CS598-CXZ Advanced Topics in Information Retrieval (Spring 2005)
Instructor: ChengXiang Zhai
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Project | Teams| Resources |Readings
All the project reports are now available through the report page .
- All posters are now available through the poster page.
- Details about the posters, including a ppt template and the schedule, are now posted here.
- Details about the panels are now posted here.
Details about the project progress report have now been added to the project page. The schedule is available here
- Since March 3, we have been tentatively using classroom, SC 1111, because of a problem with the light switches in room SC 1214.
The grading policy has been revised with more details. See the basic information page.
Proposal grading form is ready for use now.
Project information (in particular, suggested project topics) is available now. Your project proposal is due on Feb. 22, 2005 (Tuesday).
- Class Wiki is available now.
The student-nominated topics are available here.
Tentative team assignments are available here.
This course is a project-oriented graduate course designed to benefit the students who already have some background in at least one of the following areas: information retrieval, machine learning, natural language processing or data mining.
We will design research projects on three major application domains of information retrieval (IR) -- Web, email, and scientific literature. We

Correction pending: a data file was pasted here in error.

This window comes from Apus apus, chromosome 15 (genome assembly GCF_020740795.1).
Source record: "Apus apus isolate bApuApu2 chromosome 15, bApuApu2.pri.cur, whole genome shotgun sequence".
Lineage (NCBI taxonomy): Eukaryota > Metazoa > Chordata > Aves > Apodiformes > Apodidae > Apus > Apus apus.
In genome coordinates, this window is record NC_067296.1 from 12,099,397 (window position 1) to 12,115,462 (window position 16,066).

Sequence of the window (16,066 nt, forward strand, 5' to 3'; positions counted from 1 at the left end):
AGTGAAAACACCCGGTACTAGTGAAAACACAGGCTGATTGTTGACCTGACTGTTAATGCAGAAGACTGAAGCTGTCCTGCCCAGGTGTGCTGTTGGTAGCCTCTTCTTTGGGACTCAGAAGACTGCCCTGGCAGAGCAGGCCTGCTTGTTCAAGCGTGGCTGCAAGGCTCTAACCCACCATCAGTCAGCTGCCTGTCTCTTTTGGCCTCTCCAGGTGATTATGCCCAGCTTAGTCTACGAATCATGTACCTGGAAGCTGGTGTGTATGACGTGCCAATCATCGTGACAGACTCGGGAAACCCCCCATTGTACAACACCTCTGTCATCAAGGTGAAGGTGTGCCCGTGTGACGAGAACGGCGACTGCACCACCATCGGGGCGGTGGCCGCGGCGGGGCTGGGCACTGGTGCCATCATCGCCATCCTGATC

broadly define IR as including all kinds of text information management tasks, such as search, classification, and mining. In the context of these research projects, students will read and present relevant current work (usually papers from major conferences), discuss their project work, and at the end,
report the project work as a poster. The course has a strong bias toward applications.
Developing skills to survive, fit to, and
eventually lead a research community is very important for a
student. Such skills are as important as skills for doing high quality
research. One important goal of this course is to involve the students in a variety
of activities that often happen in real research
communities, especially those involving collaborations
and communications between researchers in a community.
This course will not cover the basic models/algorithms in information retrieval. Students with
an interest in knowing about the general field of information retrieval should consider
taking CS498CXZ/CS410 Introduction to Text Information Systems, which is expected to be offered
regularly in the Fall.